Quantim Coriolis mass flow controller
Brooks Instrument
Hatfield, PA

Transporting medical fluids that are manufactured on Earth into space is expensive and logistically challenging, so researchers at NASA’s Johnson Space Center sought a way to manufacture medical fluids in space. The Quantim Coriolis mass flow controllers from Brooks Instrument were chosen by NASA contractor ZIN Technologies for measuring water flow through a purification system to a standard IV bag that was prefilled with salt crystals and a magnetic lab stirrer. The Quantim devices are making their way into space to ensure that astronauts have medical fluids on demand for emergency needs.

An initial prototype of the medical fluid generation system, called IVGEN (IntraVenous fluid Generation), is currently being installed into a laboratory glovebox on the International Space Station. The prototype consists of an accumulator for pumping potable water, a filter unit with the flow controller installed, a data collection and control unit, a mixing module, and an IV bag with salt crystals. In operation, potable water is transferred into a bladder inside the accumulator. Nitrogen is pumped into the accumulator, forcing the water through the flow controller, and then through a series of filters and into the IV bag.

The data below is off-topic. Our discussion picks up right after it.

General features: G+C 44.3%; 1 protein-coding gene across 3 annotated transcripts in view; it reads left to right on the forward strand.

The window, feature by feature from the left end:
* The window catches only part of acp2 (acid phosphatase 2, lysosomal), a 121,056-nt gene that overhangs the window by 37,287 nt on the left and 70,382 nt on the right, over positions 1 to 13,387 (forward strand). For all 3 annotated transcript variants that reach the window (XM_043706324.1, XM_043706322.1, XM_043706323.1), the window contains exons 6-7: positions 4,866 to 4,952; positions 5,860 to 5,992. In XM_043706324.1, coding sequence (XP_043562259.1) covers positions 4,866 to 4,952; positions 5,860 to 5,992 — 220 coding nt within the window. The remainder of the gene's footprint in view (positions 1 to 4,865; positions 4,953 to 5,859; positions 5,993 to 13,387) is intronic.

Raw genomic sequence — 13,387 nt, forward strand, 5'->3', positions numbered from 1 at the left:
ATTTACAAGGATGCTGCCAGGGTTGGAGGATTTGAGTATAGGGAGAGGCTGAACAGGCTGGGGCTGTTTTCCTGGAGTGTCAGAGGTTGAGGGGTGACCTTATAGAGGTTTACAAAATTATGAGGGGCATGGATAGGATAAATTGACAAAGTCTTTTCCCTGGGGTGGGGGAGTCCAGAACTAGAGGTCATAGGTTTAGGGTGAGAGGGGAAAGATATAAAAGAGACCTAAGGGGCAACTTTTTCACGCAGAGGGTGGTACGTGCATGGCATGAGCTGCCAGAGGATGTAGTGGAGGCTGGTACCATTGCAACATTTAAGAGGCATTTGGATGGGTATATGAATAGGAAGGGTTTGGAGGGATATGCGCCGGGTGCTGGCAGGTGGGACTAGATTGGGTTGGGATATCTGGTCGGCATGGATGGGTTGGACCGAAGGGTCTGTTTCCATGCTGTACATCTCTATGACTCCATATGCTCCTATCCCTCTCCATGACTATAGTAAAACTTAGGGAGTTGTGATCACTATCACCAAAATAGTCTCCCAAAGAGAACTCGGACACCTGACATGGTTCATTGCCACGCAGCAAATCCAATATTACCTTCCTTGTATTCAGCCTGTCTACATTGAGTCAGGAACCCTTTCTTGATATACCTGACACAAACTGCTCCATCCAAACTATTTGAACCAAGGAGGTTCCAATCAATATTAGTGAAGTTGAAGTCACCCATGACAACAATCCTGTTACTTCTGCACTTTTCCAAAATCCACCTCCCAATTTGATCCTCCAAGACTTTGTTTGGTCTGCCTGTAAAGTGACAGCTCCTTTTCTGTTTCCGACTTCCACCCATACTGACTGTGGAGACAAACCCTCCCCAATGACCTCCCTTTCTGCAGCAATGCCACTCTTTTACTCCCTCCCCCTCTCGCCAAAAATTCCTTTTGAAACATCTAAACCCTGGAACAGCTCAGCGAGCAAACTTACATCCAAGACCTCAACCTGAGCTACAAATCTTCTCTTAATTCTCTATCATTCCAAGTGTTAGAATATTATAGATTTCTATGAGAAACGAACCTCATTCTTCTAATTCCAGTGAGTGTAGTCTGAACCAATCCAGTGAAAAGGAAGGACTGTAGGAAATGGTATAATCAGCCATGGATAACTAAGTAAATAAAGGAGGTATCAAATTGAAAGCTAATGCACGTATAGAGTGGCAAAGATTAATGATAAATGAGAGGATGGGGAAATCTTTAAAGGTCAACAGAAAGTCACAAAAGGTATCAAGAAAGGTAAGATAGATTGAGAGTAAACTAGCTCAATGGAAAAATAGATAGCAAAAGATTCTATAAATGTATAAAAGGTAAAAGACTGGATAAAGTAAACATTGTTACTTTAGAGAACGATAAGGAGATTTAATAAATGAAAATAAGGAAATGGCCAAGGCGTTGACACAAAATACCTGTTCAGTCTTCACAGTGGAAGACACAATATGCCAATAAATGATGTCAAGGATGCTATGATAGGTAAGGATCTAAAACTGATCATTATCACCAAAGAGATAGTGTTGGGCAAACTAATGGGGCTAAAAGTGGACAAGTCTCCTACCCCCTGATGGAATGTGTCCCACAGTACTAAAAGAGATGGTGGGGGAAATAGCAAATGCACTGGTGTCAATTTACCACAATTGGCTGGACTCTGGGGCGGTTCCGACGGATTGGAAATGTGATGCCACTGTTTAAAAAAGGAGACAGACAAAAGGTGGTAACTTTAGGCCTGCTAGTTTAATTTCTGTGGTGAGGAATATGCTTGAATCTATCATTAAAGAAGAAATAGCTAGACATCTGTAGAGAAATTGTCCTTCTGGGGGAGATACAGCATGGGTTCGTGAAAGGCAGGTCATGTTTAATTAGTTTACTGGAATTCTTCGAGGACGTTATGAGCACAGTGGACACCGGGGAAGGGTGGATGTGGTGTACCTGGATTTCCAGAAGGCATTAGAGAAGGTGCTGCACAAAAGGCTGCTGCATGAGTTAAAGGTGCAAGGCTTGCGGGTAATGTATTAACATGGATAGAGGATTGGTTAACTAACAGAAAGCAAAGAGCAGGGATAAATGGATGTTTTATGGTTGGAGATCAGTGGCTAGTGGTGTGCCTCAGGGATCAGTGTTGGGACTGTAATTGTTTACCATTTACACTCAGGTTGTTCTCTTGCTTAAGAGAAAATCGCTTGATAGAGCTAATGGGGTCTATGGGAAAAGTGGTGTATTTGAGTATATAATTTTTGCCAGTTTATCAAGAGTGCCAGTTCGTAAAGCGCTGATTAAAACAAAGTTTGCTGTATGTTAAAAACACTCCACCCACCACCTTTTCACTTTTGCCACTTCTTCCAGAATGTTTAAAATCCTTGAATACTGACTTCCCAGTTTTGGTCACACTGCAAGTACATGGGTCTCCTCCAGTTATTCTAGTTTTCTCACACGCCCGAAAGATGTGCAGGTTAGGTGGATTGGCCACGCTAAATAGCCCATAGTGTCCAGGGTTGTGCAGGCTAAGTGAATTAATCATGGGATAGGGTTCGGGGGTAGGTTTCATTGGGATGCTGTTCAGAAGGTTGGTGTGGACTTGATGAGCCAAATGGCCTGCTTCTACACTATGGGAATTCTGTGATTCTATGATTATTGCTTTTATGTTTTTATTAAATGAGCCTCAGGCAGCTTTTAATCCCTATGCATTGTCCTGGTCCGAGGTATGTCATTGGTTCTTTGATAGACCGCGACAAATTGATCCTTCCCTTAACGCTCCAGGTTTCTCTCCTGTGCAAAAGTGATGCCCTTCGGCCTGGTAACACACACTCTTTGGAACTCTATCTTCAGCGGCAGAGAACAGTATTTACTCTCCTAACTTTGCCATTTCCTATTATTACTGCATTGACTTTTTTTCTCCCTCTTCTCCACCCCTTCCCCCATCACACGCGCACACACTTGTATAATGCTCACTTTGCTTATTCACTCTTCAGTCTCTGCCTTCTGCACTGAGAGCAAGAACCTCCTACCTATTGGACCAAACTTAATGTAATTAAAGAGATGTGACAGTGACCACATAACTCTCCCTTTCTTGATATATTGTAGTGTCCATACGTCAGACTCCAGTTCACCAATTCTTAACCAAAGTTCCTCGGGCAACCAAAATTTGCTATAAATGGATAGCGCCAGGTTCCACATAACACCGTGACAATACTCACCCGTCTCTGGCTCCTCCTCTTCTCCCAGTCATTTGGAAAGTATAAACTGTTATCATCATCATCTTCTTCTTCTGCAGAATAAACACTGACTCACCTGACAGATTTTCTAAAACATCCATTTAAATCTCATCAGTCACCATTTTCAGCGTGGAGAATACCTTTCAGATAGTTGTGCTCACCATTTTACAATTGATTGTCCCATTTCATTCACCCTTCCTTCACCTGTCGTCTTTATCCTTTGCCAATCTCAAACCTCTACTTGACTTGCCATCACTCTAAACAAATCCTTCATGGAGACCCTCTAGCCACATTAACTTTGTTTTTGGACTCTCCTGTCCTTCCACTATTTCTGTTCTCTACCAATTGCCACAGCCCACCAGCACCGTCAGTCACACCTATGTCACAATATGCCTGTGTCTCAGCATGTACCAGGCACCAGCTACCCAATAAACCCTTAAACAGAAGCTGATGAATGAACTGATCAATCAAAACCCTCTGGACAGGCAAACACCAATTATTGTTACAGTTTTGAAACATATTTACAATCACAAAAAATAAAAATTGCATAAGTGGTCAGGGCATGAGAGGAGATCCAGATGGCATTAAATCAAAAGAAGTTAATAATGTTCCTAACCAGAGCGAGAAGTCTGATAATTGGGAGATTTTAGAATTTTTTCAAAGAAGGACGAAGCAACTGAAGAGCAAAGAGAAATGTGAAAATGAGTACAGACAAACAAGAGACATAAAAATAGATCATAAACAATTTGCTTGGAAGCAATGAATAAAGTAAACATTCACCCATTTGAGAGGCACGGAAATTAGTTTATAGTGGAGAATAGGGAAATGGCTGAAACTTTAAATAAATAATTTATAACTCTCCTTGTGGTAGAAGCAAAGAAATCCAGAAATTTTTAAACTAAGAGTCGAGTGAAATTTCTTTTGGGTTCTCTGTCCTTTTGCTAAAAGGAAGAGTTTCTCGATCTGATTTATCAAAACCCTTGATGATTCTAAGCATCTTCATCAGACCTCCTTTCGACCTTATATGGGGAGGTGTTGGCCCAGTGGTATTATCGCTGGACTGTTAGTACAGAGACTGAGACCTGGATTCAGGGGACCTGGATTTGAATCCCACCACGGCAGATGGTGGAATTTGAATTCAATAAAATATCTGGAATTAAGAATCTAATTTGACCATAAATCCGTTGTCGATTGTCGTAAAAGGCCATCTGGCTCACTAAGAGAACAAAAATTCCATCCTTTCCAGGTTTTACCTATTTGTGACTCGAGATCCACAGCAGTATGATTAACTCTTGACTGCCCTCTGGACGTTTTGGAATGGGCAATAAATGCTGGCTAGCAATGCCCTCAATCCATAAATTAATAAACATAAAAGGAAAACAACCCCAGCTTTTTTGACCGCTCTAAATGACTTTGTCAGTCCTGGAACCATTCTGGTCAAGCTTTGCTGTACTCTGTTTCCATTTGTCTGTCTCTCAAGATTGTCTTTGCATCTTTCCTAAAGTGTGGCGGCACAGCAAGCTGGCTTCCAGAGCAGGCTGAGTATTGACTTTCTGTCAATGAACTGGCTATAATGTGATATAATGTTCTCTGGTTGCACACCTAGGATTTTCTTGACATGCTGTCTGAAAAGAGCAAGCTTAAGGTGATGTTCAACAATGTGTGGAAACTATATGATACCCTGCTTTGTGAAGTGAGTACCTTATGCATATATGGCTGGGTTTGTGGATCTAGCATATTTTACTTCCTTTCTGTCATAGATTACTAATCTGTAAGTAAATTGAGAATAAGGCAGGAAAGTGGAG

The mass flow controller works in zero gravity and passed a 6.8G RMS workmanship vibration test. The device proved to be rugged enough for the long trip to the space station, and its flow rate range from 15-25 mL/min is very important for this application. The results from the first test conducted on the station will be returned to Earth and tested for proper filtering and mixing with the salt crystals. Once IVGEN is proven to be successful, the system will be scaled accordingly to meet the requirements of manned missions to the Moon and Mars.

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